just like jd martinez, the tigers sold very low and then held up their hands and said "welp, there's nothing we could do!"

    sure there was.  dont trade them for junk.


    16 hours ago, tiger337 said:

    Correct on both Verlander and Martinez.  

    They made the decision that if they couldn’t win with players like this on the team being paid big money, it would be better to not win and spend a lot less instead and it was also a way get out from under Mike’s shadow and hit the reset button.

    It’s like in Freud‘s short book Totem and Taboo where the sons kill the tyrannical primal father who hordes all the women and bananas, then they eat his corpse and institute a new law prohibiting anyone in the future from doing what they did to him. Stuff like this is never pretty or completely rational.

    • Like 1

  6. If for the entire 2017 season Verlander were as dominant as he has been these last couple years, the Tigers might well have gotten something better. But other teams also knew that Detroit was desperate and that there was no reason to pay more than necessary. Add these two together and it’s a perfect storm for not getting very much. 

  7. 5 hours ago, Gehringer_2 said:

    You do need that system which is paying players whose ceilings were AAAA and AAA in particular, enough to stick around and create the final development environment for your serious prospects to work with/against.

    Top caliber competition is hard to come by but you do have to play against somebody. I’ve seen a ton of short-season class A games in the NWL. And even there, aside from the usual high draft picks out of college, half the guys even at that low level seem over their heads and going nowhere.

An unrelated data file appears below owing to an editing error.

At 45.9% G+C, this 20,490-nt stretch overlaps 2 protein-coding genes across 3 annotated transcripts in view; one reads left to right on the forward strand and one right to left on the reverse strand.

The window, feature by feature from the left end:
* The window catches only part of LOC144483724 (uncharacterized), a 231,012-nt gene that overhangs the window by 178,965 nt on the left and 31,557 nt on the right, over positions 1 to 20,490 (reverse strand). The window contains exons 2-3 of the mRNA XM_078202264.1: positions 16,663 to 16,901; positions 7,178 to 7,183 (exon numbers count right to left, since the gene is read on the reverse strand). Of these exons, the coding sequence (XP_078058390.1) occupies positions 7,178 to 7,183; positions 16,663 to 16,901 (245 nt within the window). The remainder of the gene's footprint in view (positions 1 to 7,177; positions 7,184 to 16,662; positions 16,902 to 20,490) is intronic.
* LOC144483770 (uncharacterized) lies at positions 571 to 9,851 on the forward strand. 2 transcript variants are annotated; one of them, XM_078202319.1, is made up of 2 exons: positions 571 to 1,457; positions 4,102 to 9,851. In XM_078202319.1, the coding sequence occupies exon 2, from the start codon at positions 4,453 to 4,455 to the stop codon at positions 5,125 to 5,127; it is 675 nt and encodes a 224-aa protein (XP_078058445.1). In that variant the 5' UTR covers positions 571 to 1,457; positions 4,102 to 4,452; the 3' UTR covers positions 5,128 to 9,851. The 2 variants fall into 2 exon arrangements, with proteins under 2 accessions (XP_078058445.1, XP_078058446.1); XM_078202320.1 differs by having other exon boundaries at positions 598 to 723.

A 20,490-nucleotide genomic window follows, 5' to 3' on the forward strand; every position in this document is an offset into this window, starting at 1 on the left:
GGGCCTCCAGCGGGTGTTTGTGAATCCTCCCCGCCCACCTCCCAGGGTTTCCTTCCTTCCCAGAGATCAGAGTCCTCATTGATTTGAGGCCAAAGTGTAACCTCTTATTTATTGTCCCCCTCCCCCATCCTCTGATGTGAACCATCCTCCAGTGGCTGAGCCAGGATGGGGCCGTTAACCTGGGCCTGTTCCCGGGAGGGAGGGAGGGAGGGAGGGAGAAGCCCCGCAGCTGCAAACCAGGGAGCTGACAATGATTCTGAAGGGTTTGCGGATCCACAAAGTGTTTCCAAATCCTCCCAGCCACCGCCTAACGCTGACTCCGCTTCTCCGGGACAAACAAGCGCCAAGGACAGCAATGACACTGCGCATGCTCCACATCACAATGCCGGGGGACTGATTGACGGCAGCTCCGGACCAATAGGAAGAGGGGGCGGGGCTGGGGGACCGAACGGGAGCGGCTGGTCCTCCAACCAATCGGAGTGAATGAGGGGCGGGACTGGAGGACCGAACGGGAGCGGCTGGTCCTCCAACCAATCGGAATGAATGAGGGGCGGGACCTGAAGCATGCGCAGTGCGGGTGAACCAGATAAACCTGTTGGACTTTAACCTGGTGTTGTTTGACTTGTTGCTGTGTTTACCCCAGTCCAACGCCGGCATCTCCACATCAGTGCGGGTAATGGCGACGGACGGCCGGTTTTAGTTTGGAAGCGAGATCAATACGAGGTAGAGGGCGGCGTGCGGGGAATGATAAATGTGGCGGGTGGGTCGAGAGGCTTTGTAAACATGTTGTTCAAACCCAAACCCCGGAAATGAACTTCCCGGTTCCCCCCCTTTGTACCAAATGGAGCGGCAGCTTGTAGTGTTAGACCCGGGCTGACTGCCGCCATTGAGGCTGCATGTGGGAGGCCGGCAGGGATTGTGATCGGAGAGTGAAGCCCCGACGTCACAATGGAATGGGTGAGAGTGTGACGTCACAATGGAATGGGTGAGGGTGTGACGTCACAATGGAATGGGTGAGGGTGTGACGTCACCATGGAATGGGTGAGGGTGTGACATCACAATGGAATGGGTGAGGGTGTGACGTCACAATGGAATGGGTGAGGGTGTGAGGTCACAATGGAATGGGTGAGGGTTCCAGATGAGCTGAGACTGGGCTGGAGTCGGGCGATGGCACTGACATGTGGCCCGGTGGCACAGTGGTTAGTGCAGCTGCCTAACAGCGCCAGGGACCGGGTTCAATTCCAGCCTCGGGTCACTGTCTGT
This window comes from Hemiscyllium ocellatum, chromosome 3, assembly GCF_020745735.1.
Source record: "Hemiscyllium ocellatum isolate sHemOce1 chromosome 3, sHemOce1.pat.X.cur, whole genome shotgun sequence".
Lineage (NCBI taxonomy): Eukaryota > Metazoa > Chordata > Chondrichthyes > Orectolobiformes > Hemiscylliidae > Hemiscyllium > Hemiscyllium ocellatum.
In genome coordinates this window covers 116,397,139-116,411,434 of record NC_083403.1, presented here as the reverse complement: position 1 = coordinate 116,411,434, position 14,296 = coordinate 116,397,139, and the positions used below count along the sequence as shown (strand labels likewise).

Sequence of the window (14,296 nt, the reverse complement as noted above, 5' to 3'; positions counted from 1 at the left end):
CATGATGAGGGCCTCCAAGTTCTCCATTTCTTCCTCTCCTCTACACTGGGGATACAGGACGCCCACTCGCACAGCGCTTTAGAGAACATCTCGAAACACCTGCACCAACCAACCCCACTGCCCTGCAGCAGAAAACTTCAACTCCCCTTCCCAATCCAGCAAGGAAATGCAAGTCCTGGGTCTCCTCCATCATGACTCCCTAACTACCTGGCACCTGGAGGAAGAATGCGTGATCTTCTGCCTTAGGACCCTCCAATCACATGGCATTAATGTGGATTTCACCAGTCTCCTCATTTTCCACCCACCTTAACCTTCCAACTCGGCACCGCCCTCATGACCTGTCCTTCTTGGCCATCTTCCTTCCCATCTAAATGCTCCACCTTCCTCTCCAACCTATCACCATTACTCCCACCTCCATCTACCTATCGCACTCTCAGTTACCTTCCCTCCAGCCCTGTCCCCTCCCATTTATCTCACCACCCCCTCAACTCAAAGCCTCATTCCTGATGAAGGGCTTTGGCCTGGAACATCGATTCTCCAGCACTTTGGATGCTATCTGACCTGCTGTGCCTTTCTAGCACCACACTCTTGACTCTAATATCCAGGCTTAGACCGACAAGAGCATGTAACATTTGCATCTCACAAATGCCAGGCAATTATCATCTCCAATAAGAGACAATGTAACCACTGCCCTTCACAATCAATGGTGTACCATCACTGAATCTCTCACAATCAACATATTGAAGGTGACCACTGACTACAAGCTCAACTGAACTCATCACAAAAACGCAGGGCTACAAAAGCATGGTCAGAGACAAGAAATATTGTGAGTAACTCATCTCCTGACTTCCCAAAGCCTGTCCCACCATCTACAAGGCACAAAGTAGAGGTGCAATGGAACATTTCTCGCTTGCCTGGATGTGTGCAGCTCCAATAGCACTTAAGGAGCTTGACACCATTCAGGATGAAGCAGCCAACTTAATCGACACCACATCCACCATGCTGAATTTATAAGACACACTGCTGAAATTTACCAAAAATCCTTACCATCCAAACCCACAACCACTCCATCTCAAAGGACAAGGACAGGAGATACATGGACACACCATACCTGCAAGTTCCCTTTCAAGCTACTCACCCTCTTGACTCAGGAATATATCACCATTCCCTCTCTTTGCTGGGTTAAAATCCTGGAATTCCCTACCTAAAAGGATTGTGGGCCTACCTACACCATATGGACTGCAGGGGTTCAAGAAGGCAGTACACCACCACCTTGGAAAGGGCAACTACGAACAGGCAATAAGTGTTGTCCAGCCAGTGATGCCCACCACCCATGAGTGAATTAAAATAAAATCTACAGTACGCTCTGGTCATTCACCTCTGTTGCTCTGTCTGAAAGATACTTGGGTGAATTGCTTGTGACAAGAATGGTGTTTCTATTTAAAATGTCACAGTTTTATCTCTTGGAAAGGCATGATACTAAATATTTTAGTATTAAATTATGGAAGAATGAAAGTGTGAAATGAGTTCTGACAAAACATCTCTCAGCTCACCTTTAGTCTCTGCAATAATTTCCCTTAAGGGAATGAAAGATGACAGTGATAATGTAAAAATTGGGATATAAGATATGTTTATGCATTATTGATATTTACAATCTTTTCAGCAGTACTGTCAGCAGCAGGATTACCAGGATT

In a perfect world everyone would be a true prospect and/or you could just train them in skills, but you couldn’t field much of a team and to have any kind of game experience at all over a true season there have to be a ton of filler guys that probably don’t belong there and are lucky to say that they were once drafted by a major-league team, and while it’s not rational it’s a logical accommodation of reality.

  8. This is a classic conflict between different fractions of one investor class. But there’s more to it than that. There are two machines, MLB and MiLB, and both need fuel (revenue) to keep their machines running. In the end, regardless of TV revenue etc. fan interest generates revenue and when that interest wanes — which is happening — the fuel becomes scarce.